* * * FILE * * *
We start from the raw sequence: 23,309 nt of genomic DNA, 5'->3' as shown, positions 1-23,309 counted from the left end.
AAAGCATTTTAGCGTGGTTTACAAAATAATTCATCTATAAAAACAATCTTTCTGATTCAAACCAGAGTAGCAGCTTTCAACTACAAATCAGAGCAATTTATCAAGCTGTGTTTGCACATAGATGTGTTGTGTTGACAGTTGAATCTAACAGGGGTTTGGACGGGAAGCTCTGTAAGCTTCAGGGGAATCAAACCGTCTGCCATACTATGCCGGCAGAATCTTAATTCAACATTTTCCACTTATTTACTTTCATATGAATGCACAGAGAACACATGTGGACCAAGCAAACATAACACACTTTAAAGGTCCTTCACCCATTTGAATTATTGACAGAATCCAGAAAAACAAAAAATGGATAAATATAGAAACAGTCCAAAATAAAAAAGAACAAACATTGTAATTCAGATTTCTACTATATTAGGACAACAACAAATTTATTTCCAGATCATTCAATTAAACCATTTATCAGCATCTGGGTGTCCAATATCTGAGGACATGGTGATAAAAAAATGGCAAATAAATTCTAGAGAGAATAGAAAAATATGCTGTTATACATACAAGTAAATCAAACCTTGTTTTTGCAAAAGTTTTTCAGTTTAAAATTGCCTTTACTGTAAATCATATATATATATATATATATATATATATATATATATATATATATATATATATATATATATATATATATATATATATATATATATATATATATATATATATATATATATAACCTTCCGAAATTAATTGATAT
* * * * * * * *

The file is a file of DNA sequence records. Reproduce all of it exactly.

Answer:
We start from the raw sequence: 23,309 nt of genomic DNA, 5'->3' as shown, positions 1-23,309 counted from the left end.
AAAGCATTTTAGCGTGGTTTACAAAATAATTCATCTATAAAAACAATCTTTCTGATTCAAACCAGAGTAGCAGCTTTCAACTACAAATCAGAGCAATTTATCAAGCTGTGTTTGCACATAGATGTGTTGTGTTGACAGTTGAATCTAACAGGGGTTTGGACGGGAAGCTCTGTAAGCTTCAGGGGAATCAAACCGTCTGCCATACTATGCCGGCAGAATCTTAATTCAACATTTTCCACTTATTTACTTTCATATGAATGCACAGAGAACACATGTGGACCAAGCAAACATAACACACTTTAAAGGTCCTTCACCCATTTGAATTATTGACAGAATCCAGAAAAACAAAAAATGGATAAATATAGAAACAGTCCAAAATAAAAAAGAACAAACATTGTAATTCAGATTTCTACTATATTAGGACAACAACAAATTTATTTCCAGATCATTCAATTAAACCATTTATCAGCATCTGGGTGTCCAATATCTGAGGACATGGTGATAAAAAAATGGCAAATAAATTCTAGAGAGAATAGAAAAATATGCTGTTATACATACAAGTAAATCAAACCTTGTTTTTGCAAAAGTTTTTCAGTTTAAAATTGCCTTTACTGTAAATCATATATATATATATATATATATATATATATATATATATATATATATATATATATATATATATATATATATATATATATATATATATATATATATATATATATATATATAACCTTCCGAAATTAATTGATAT